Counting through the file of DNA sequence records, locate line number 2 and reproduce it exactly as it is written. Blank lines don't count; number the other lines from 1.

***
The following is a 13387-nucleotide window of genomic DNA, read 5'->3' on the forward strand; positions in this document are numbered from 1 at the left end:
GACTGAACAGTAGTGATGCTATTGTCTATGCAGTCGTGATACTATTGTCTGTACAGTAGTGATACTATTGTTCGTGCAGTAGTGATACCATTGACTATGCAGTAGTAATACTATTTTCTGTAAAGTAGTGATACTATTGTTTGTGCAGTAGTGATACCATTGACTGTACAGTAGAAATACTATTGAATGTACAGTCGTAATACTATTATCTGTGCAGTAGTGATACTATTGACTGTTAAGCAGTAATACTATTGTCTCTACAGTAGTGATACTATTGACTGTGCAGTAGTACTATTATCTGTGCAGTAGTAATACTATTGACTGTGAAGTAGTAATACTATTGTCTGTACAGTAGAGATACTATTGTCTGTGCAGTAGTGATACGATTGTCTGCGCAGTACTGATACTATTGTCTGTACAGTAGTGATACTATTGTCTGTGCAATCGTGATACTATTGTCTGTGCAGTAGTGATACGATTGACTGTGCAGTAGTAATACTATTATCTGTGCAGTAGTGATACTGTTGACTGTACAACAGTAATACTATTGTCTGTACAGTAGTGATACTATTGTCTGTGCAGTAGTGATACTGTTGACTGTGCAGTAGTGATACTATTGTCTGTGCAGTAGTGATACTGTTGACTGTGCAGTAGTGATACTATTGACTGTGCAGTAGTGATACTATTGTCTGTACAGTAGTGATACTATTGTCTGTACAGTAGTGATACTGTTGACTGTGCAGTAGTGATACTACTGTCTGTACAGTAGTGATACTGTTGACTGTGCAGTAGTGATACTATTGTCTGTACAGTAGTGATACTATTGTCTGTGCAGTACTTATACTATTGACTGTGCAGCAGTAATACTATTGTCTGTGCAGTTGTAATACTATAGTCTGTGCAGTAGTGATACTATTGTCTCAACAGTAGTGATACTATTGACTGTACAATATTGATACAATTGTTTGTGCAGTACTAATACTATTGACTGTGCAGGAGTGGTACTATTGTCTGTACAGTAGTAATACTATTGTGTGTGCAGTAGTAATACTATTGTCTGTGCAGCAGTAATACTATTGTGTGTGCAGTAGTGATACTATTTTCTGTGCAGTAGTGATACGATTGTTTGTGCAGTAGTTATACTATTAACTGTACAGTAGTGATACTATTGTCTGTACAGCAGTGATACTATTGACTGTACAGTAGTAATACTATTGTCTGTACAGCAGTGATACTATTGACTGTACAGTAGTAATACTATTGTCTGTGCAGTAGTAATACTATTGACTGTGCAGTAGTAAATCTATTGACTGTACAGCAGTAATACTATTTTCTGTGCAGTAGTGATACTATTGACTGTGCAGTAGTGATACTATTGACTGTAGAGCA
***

GACTGAACAGTAGTGATGCTATTGTCTATGCAGTCGTGATACTATTGTCTGTACAGTAGTGATACTATTGTTCGTGCAGTAGTGATACCATTGACTATGCAGTAGTAATACTATTTTCTGTAAAGTAGTGATACTATTGTTTGTGCAGTAGTGATACCATTGACTGTACAGTAGAAATACTATTGAATGTACAGTCGTAATACTATTATCTGTGCAGTAGTGATACTATTGACTGTTAAGCAGTAATACTATTGTCTCTACAGTAGTGATACTATTGACTGTGCAGTAGTACTATTATCTGTGCAGTAGTAATACTATTGACTGTGAAGTAGTAATACTATTGTCTGTACAGTAGAGATACTATTGTCTGTGCAGTAGTGATACGATTGTCTGCGCAGTACTGATACTATTGTCTGTACAGTAGTGATACTATTGTCTGTGCAATCGTGATACTATTGTCTGTGCAGTAGTGATACGATTGACTGTGCAGTAGTAATACTATTATCTGTGCAGTAGTGATACTGTTGACTGTACAACAGTAATACTATTGTCTGTACAGTAGTGATACTATTGTCTGTGCAGTAGTGATACTGTTGACTGTGCAGTAGTGATACTATTGTCTGTGCAGTAGTGATACTGTTGACTGTGCAGTAGTGATACTATTGACTGTGCAGTAGTGATACTATTGTCTGTACAGTAGTGATACTATTGTCTGTACAGTAGTGATACTGTTGACTGTGCAGTAGTGATACTACTGTCTGTACAGTAGTGATACTGTTGACTGTGCAGTAGTGATACTATTGTCTGTACAGTAGTGATACTATTGTCTGTGCAGTACTTATACTATTGACTGTGCAGCAGTAATACTATTGTCTGTGCAGTTGTAATACTATAGTCTGTGCAGTAGTGATACTATTGTCTCAACAGTAGTGATACTATTGACTGTACAATATTGATACAATTGTTTGTGCAGTACTAATACTATTGACTGTGCAGGAGTGGTACTATTGTCTGTACAGTAGTAATACTATTGTGTGTGCAGTAGTAATACTATTGTCTGTGCAGCAGTAATACTATTGTGTGTGCAGTAGTGATACTATTTTCTGTGCAGTAGTGATACGATTGTTTGTGCAGTAGTTATACTATTAACTGTACAGTAGTGATACTATTGTCTGTACAGCAGTGATACTATTGACTGTACAGTAGTAATACTATTGTCTGTACAGCAGTGATACTATTGACTGTACAGTAGTAATACTATTGTCTGTGCAGTAGTAATACTATTGACTGTGCAGTAGTAAATCTATTGACTGTACAGCAGTAATACTATTTTCTGTGCAGTAGTGATACTATTGACTGTGCAGTAGTGATACTATTGACTGTAGAGCA